Insights. Inspiration. Innovation.

“Ultimately, AI is a mirror. If we feed our systems with data embedded with our biases, those systems will reflect them right back at us and, worse, out into the world.” 

Daniela Braga, founder and CEO of DefinedCrowd

Does AI have a gender bias problem? Considering that AI relies on algorithms which learn from real-world data, it seems unavoidable that AI applications will reflect existing biases present in our society. In fact, according to Gartner, by 2022, 85% of AI projects will deliver erroneous outcomes due to bias in data, algorithms or the teams responsible for managing them.  

There is also the worry that the over-representation of men in the design and development of AI technologies may end up creating more exclusive than inclusive models. According to the 2019 World Economic Forum’s Global Gender Gap Report, only 22% of professionals working in the AI and data industry are female. Technology was meant to be the great equalizer, removing social, geographic and physical barriers while promoting connectivity, financial inclusion and access to services. However, the lack of diversity in the technology sector can compound society’s problems rather than address them.  

As we lead up to International Women’s Day this year, we’ll be speaking to five DefinedCrowd professionals to get their thoughts on gender bias in AI and how to confront it. 

 An Interview With Elmira Hajimani  

A machine learning engineer at DefinedCrowd, Elmira got her love of mathematics from her father. Her interest in AI began while she completed her degree in software engineering. She took an optional course in AI and was tasked with designing a model that could recognize handwritten digits. When she saw how it worked, she was instantly smitten. “It was a big motivation for me to explore the field and see what I could do with data and techniques,” she said. She’s been immersing herself in AI ever since! Here’s more with Elmira.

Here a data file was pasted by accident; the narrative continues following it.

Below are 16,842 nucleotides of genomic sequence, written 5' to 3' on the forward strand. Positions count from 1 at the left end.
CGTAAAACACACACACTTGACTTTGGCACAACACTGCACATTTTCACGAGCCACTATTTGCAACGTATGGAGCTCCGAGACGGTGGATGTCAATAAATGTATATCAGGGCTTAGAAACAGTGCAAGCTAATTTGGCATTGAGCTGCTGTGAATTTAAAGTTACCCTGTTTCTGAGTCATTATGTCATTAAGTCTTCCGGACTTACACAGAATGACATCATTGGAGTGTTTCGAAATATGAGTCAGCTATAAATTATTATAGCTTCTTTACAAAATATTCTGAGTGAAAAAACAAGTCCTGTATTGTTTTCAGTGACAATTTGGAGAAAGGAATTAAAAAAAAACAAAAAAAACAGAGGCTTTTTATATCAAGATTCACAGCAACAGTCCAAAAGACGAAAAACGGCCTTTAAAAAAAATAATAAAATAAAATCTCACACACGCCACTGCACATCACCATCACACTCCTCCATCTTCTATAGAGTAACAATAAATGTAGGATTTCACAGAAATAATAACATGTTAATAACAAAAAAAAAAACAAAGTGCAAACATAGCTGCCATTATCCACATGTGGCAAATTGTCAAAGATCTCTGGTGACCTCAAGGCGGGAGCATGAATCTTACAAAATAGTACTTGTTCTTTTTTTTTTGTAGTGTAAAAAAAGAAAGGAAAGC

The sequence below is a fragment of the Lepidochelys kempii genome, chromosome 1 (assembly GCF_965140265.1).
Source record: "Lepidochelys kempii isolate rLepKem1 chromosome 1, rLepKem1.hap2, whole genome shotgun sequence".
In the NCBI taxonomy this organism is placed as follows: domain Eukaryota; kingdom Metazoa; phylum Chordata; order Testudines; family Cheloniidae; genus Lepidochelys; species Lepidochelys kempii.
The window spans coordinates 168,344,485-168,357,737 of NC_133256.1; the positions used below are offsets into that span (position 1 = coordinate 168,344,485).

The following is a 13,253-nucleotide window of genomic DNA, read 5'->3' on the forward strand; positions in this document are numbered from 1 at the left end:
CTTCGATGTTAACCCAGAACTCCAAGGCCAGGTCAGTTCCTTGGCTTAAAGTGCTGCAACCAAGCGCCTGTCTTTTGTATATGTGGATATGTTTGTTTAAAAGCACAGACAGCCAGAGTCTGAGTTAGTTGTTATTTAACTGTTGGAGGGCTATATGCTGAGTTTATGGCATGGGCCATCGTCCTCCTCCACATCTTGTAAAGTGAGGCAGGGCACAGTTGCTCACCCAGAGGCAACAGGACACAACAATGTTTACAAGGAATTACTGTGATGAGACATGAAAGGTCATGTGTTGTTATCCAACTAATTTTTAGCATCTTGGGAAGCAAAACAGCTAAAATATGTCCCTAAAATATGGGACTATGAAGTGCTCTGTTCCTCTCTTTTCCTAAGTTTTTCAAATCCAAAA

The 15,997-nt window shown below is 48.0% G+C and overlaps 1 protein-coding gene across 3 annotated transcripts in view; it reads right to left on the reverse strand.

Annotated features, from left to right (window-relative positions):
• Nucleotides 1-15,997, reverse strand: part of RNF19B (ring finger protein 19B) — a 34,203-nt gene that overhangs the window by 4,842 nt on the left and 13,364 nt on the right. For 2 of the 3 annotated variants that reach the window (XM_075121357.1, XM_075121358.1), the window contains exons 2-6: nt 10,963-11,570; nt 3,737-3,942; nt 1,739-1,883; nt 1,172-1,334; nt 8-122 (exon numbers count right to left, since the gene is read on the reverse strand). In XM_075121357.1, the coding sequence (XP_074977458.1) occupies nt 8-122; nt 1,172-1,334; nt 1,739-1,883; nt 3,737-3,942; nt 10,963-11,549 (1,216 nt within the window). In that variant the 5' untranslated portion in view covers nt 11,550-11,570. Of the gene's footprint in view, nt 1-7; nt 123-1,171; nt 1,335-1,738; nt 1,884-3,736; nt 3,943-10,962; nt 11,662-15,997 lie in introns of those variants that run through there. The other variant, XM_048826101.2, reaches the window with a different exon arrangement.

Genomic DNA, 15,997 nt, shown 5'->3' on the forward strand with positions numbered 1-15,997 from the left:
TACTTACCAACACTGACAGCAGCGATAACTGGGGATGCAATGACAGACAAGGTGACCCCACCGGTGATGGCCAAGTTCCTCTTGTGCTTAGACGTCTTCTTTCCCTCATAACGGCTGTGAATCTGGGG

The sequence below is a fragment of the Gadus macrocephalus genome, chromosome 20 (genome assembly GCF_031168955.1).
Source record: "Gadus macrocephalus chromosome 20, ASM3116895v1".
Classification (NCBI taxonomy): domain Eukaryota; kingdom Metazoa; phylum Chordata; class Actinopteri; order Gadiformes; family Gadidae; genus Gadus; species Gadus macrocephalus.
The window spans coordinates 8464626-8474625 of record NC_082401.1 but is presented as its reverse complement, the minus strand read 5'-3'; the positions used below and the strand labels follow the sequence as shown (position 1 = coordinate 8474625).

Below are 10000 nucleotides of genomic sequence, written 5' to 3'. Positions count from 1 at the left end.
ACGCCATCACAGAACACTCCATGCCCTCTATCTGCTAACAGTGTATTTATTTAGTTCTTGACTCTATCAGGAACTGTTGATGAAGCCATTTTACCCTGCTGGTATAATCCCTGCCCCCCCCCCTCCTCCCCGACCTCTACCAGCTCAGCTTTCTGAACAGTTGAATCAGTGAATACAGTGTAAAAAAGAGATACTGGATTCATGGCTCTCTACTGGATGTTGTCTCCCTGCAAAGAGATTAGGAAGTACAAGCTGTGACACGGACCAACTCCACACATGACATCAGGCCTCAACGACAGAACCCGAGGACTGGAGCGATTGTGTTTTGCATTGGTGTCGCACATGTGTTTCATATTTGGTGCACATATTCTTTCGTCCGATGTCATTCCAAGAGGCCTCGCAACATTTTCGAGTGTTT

What does your job entail? 

I conduct research based on the clients’ needs and then implement my findings. I also work on the automatic identification of crowd quality, removing low-quality annotated data from the data stack we’re going to deliver to the client and so on. 

What’s it been like working as a female in a traditionally male dominated field? 

The gender of the people I’m working with is not important to me. Everyone I work with shares a common passion – we’re all here for the same thing. I don’t think too much about it. I have been lucky enough not to face any gender discrimination in my career so far.  It’s also not been a challenge I’ve had to face at DefinedCrowd, as 42% of the tech employees here are women.  

There are far more men working in the data and AI field than there are women. Why do you think this disparity exists? 

I think some women believe it is too difficult to enter a maths-related field; they are somehow afraid of attempting a career in the industry. Perhaps they think they won’t be successful. Some others might think it will be boring – no one has explained what the job entails. But the important thing is the applications. If you want to motivate someone to consider a completely new field, you could show them the application of the data – how the data is applied in real life situations. It’s important to make it tangible to people.  

There has been much said about gender bias in AI. Is this a problem and how do we fix it? 

Bias in AI systems is caused by the data used to fuel it. It’s like training a child to detect, recognize and make decisions. If you’re providing specific inputs that are biased to gender, age or race, the output of the model will be biased. Machine learning teams must make sure the data they use is equally balanced.  

Take a model that analyzes credit risk, for example. If the data they use to train the model is skewed towards men, the model is going to be biased towards the gender. But if the data is balanced equally between male and female, the model will not regard gender as an important feature. Data must be equally distributed between the genders.  

The trick is to consider the bias factors in advance. First list the possible factors that could cause bias and then make sure the data is equally balanced. When we provide data for input, we make sure the data is completely balanced with respect to any field that you wouldn’t want to be considered as an important field in the model. This is the only way to make sure your data represents all the different people, voices and accents in the areas in which the models will operate. 

What do you love about your job? 

It’s such a challenging field – you’re trying to extract something useful from huge amounts of data to learn insights. I love creating completely new applications which can simulate human behavior, like recognizing images, understanding voices, responding and translating. Basically, all the tasks that need a lot of intelligence. I think it’s cool to develop these applications! 

What advice do you have for women looking to forge a career in the industry? 

The best thing for women to do is to complete some internships, so they can learn about the real challenges. Immerse yourself in the work. It’s important to keep up to date with all the developments in the field, as it is a very fast-paced industry. Every day, new ideas, papers and research works are being presented, so it’s important to stay abreast of these developments.